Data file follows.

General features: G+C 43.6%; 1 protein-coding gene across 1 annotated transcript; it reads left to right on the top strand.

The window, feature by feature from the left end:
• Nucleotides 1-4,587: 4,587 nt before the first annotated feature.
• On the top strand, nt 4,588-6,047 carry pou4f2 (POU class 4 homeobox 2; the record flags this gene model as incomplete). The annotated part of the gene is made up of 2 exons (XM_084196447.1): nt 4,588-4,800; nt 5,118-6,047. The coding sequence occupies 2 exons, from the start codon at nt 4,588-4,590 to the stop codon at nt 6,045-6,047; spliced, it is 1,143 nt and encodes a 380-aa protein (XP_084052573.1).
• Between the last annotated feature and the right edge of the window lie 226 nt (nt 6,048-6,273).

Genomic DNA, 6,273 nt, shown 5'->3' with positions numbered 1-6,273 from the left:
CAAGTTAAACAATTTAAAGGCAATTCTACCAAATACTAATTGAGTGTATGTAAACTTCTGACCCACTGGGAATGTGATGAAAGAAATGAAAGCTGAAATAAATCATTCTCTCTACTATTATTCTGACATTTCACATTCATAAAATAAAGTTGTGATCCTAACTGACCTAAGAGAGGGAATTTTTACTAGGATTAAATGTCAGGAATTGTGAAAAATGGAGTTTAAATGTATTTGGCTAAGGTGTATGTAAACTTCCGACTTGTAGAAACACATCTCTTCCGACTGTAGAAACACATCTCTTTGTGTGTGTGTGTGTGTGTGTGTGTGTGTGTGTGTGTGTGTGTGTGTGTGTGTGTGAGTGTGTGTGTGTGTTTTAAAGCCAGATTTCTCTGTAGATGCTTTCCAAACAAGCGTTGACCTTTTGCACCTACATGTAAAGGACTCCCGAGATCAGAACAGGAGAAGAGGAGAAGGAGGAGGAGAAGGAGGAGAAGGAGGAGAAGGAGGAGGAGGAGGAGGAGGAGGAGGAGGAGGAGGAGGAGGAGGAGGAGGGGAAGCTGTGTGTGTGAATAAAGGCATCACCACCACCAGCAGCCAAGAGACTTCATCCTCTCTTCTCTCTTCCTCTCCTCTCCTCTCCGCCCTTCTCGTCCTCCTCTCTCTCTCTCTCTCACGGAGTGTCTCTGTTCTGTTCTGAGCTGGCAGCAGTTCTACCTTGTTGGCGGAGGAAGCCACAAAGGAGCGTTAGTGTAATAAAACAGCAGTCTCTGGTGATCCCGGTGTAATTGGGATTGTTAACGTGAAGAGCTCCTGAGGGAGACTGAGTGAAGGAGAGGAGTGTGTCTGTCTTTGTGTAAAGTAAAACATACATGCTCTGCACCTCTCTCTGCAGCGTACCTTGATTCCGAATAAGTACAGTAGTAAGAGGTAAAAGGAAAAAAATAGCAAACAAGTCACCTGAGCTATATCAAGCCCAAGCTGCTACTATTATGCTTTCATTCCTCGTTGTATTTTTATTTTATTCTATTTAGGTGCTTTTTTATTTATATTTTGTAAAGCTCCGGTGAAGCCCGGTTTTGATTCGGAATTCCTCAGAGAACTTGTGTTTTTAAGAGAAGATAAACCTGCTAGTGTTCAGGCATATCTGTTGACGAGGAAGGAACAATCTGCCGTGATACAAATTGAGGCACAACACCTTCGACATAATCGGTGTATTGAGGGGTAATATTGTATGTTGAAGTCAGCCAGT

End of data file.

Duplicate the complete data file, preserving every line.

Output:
General features: G+C 43.6%; 1 protein-coding gene across 1 annotated transcript; it reads left to right on the top strand.

The window, feature by feature from the left end:
• Nucleotides 1-4,587: 4,587 nt before the first annotated feature.
• On the top strand, nt 4,588-6,047 carry pou4f2 (POU class 4 homeobox 2; the record flags this gene model as incomplete). The annotated part of the gene is made up of 2 exons (XM_084196447.1): nt 4,588-4,800; nt 5,118-6,047. The coding sequence occupies 2 exons, from the start codon at nt 4,588-4,590 to the stop codon at nt 6,045-6,047; spliced, it is 1,143 nt and encodes a 380-aa protein (XP_084052573.1).
• Between the last annotated feature and the right edge of the window lie 226 nt (nt 6,048-6,273).

Genomic DNA, 6,273 nt, shown 5'->3' with positions numbered 1-6,273 from the left:
CAAGTTAAACAATTTAAAGGCAATTCTACCAAATACTAATTGAGTGTATGTAAACTTCTGACCCACTGGGAATGTGATGAAAGAAATGAAAGCTGAAATAAATCATTCTCTCTACTATTATTCTGACATTTCACATTCATAAAATAAAGTTGTGATCCTAACTGACCTAAGAGAGGGAATTTTTACTAGGATTAAATGTCAGGAATTGTGAAAAATGGAGTTTAAATGTATTTGGCTAAGGTGTATGTAAACTTCCGACTTGTAGAAACACATCTCTTCCGACTGTAGAAACACATCTCTTTGTGTGTGTGTGTGTGTGTGTGTGTGTGTGTGTGTGTGTGTGTGTGTGTGTGTGTGAGTGTGTGTGTGTGTTTTAAAGCCAGATTTCTCTGTAGATGCTTTCCAAACAAGCGTTGACCTTTTGCACCTACATGTAAAGGACTCCCGAGATCAGAACAGGAGAAGAGGAGAAGGAGGAGGAGAAGGAGGAGAAGGAGGAGAAGGAGGAGGAGGAGGAGGAGGAGGAGGAGGAGGAGGAGGAGGAGGAGGAGGGGAAGCTGTGTGTGTGAATAAAGGCATCACCACCACCAGCAGCCAAGAGACTTCATCCTCTCTTCTCTCTTCCTCTCCTCTCCTCTCCGCCCTTCTCGTCCTCCTCTCTCTCTCTCTCTCACGGAGTGTCTCTGTTCTGTTCTGAGCTGGCAGCAGTTCTACCTTGTTGGCGGAGGAAGCCACAAAGGAGCGTTAGTGTAATAAAACAGCAGTCTCTGGTGATCCCGGTGTAATTGGGATTGTTAACGTGAAGAGCTCCTGAGGGAGACTGAGTGAAGGAGAGGAGTGTGTCTGTCTTTGTGTAAAGTAAAACATACATGCTCTGCACCTCTCTCTGCAGCGTACCTTGATTCCGAATAAGTACAGTAGTAAGAGGTAAAAGGAAAAAAATAGCAAACAAGTCACCTGAGCTATATCAAGCCCAAGCTGCTACTATTATGCTTTCATTCCTCGTTGTATTTTTATTTTATTCTATTTAGGTGCTTTTTTATTTATATTTTGTAAAGCTCCGGTGAAGCCCGGTTTTGATTCGGAATTCCTCAGAGAACTTGTGTTTTTAAGAGAAGATAAACCTGCTAGTGTTCAGGCATATCTGTTGACGAGGAAGGAACAATCTGCCGTGATACAAATTGAGGCACAACACCTTCGACATAATCGGTGTATTGAGGGGTAATATTGTATGTTGAAGTCAGCCAGT